3 High Resolution Structural Biology Atomic structure - communication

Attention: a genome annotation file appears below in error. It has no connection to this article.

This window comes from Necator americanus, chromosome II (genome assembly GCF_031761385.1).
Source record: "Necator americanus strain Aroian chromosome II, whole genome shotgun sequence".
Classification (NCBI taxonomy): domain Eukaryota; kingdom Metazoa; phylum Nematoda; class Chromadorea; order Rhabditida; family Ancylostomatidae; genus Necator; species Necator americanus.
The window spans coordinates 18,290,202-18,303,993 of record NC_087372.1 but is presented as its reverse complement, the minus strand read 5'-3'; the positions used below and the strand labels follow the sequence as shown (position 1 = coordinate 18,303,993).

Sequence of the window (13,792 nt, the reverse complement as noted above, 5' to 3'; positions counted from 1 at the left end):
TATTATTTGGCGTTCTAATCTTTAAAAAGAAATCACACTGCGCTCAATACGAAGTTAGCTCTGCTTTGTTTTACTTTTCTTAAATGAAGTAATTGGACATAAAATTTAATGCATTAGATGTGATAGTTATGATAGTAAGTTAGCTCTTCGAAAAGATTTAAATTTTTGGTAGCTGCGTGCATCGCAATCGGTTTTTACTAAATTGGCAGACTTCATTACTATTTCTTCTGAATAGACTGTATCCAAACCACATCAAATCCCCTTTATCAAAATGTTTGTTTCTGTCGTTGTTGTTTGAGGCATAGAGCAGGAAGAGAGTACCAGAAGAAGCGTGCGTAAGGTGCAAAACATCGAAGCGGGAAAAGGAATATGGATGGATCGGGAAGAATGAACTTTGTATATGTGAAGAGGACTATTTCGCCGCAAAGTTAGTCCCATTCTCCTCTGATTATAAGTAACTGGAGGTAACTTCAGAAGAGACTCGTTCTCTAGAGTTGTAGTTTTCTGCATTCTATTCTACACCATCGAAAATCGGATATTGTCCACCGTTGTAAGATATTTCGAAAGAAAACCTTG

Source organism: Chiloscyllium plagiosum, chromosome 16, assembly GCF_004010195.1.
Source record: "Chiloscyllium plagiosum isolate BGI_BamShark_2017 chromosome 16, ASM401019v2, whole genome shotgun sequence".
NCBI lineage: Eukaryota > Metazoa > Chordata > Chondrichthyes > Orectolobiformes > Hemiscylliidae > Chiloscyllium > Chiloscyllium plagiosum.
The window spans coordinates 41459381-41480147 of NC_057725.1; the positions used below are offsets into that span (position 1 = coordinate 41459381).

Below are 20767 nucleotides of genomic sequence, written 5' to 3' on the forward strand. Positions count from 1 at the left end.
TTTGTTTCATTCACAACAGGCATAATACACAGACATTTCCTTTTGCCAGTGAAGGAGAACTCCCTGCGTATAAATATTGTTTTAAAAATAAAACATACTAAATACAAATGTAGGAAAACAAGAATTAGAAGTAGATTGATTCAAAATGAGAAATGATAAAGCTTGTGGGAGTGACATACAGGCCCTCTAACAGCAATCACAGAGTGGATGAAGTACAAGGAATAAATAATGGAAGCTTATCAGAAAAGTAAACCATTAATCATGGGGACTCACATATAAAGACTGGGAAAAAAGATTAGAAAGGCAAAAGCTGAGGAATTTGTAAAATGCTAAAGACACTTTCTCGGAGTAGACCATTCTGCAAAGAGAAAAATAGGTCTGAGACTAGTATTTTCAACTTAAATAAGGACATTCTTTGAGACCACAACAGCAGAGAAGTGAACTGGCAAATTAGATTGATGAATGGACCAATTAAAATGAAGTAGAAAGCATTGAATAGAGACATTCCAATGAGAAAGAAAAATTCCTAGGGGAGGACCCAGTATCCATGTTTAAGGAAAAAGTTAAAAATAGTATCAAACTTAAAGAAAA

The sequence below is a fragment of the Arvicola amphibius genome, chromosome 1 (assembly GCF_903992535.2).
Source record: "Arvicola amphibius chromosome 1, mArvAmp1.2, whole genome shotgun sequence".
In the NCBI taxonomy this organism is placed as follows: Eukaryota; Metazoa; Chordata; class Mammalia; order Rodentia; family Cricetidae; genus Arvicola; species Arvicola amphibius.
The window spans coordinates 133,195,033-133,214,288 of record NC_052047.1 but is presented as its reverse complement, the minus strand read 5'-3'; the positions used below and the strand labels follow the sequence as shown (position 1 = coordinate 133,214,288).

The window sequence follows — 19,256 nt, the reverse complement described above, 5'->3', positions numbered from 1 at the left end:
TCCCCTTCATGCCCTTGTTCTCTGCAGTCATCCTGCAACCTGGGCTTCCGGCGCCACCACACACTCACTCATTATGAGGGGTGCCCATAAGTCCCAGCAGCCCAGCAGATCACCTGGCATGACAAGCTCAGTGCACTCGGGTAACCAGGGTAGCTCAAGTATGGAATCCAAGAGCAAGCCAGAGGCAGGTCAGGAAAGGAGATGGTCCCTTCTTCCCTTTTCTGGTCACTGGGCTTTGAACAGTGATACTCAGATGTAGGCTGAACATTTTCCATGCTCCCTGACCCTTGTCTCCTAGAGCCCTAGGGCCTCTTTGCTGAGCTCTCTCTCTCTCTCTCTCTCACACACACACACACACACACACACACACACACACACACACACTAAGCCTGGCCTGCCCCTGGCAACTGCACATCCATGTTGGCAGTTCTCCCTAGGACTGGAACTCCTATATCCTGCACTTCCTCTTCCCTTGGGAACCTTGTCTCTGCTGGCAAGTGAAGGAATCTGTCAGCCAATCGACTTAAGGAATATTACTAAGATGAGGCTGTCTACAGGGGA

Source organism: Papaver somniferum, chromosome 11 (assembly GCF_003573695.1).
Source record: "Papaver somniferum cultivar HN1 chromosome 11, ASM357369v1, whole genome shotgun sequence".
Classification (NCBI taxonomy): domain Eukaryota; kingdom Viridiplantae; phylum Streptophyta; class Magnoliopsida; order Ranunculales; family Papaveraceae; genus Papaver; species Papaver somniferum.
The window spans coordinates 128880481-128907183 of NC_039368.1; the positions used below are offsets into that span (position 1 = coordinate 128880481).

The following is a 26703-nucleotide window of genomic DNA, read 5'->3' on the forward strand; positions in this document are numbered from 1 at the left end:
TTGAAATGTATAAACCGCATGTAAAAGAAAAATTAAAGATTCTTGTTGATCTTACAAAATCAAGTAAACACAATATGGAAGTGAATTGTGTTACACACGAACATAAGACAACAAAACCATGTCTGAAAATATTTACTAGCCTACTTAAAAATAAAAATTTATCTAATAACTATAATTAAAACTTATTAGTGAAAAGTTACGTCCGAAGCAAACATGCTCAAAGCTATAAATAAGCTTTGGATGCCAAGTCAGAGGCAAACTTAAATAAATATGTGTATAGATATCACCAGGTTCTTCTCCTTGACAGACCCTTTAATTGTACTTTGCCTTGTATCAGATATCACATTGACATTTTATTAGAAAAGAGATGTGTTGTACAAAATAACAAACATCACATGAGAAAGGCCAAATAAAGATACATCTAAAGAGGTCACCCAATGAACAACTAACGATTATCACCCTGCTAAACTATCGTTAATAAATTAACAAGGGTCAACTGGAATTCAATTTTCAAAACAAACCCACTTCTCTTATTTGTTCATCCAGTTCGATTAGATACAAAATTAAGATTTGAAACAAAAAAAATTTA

4 Evolution: Machine and Control Anti-tumor ActivityDuocarmycin SAAtomic interactionsTo get a glimpse of the Structural Biology approach, I will now show you an example from the cancer research in our laboratory.2nd SLIDE- TITLEI will describe how taking a snapshot of the atomic structure of two molecules at the moment when they are communicating can be used to understand how an extremely potent anticancer agent is targeted to a precise location on a molecule of DNA. First itemIn this picture the green and pink sticks represent the atomic structure of one small portion of a DNA sequence from a gene. If you look carefully, you can see the well-known features of the intertwined DNA double helix in these atoms.2nd and 3rd itemThe blue sticks that are placed within the cloud represent the atoms of the anticancer drug duocarmycin SA. The simple stick representation is used to help visualize the molecules but in fact, the cloud is a much more realistic representation of the atoms.4th itemThis picture show how well the drug and the DNA fit together, like a key in a lock. This gives a graphic representation of one of the key elements of designing a drug: the need to make the shape of the drug complementary the target. Many of the other key elements needed for drug design require an even deeper level of inspection of the structure of the molecule.Next items- show small box and build the new larger box including the picture insideWe will zoom in closer to the atoms for a better view. At this level of magnification we can examine the details of the interactions between each atom in the drug and DNA target.Next item- label “atomic interactions”In this picture, the critical information is where the surface of the clouds come close to the sticks. It is here at this level of ultra magnification where we can really fine tune the details of the drug to generate the specificity that is needed to ensure there are no side effects to a drug.Lights up to talkStructural Biology is providing a whole new strategy for the design of drugs with higher specificity and fewer side effects than has been achievable with traditional approaches where hundreds or even thousands of random drug candidates must be scanned.There is tremendous excitement in univeristies and the pharmaceutical industry because this structure-based drug design strategy will save huge amounts of time and money in the effort to develop new therapeutics for the clinic.I look forward with anticipation to the opening of the new building when we will be placed in close juxtaposition with many of the most exciting laboratories on campus. I hope I have given you a sense of our excitement over the vast possibities of using the structural biology approach for advancing medicine and biology.